What is Open data?

  • By “open”, we mean data that is open according to the Open Definition. In essence, “open” data is free for anyone to use, re-use and re-distribute.
  • By “open data” we mean data and information produced or commissioned by government or government controlled entities.

Why is it important?

Open government data is a tremendous resource that is as yet largely untapped. The government collects a vast quantity of high-quality data as part of its ordinary working activities. If this data is made open, it can have huge potential benefits.

Part of the beauty of open government data is that it is impossible to predict precisely how it will be used to create value. The nature of innovation is that developments often appear in unlikely places.

Some areas in which open government data is already having a positive impact include:

  • Transparency and democratic control
  •  Participation
  • Self-empowerment
  • Improved or new private products and services
  • Innovation
  • Improved efficiency of government services
  • Improved effectiveness of government services
  • Impact measurement of policies
  • New knowledge from combined data sources and patterns in large data volumes
  • Examples exist for most of these areas.

The notion of open data and specifically {term: open government data} - information, public or otherwise, which anyone is free to access and re-use for any purpose - has been around for some years. In 2009 open data started to become visible in the mainstream, with various governments (such as the USA, UK, Canada and New Zealand) announcing new initiatives towards opening up their public information

Many individuals and organisations collect a broad range of different types of data in order to perform their tasks. Government is particularly significant in this respect, both because of the quantity and centrality of the data it collects, but also because most of that government data is public data by law, and therefore could be made open and made available for others to use.

 

Why is that of interest?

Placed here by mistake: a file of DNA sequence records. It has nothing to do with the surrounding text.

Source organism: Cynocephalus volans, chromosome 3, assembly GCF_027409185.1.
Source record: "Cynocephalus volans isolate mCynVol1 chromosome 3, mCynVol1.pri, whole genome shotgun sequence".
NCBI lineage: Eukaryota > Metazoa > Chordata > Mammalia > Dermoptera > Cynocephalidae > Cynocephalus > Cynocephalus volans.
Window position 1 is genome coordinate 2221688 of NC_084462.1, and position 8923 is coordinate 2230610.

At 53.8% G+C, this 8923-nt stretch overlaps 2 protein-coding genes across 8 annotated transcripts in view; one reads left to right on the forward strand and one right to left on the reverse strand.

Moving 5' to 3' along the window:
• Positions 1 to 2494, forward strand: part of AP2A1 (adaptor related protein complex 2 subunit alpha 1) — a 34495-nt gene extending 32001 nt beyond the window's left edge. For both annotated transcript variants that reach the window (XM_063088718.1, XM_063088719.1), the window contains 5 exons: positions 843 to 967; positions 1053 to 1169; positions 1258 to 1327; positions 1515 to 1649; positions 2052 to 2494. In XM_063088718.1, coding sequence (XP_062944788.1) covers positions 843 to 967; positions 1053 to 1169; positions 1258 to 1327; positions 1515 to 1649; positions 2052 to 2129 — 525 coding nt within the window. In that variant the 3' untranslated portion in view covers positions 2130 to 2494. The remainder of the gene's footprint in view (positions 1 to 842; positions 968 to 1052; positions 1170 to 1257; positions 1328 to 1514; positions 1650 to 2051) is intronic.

There are many areas where we can expect open data to be of value, and where examples of how it has been used already exist. There are also many different groups of people and organisations who can benefit from the availability of open data, including government itself. At the same time it is impossible to predict precisely how and where value will be created in the future. The nature of innovation is that developments often comes from unlikely places.

Open government data can also help you to make better decisions in your own life, or enable you to be more active in society. Some examples that use open government data.

  • A woman in Denmark built findtoilet.dk, which showed all the Danish public toilets, so that people she knew with bladder problems can now trust themselves to go out more again.
  •  In the Netherlands a service, vervuilingsalarm.nl, is available which warns you with a message if the air-quality in your vicinity is going to reach a self-defined threshold tomorrow.
  • In New York you can easily find out where you can walk your dog, as well as find other people who use the same parks.
  •  Services like ‘mapumental’ in the UK and ‘mapnificent’ in Germany allow you to find places to live, taking into account the duration of your commute to work, housing prices, and how beautiful an area is.

Open data is also of value for government itself. For example, it can increase government efficiency.

While there are numerous instances of the ways in which open data is already creating both social and economic value, we don’t yet know what new things will become possible. New combinations of data can create new knowledge and insights, which can lead to whole new fields of application. We have seen this in the past, for example when Dr. Snow discovered the relationship between drinking water pollution and cholera in London in the 19th century, by combining data about cholera deaths with the location of water wells. This led to the building of London’s sewage systems, and hugely improved the general health of the population. We are likely to see such developments happening again as unexpected insights flow from the combination of different open data sets.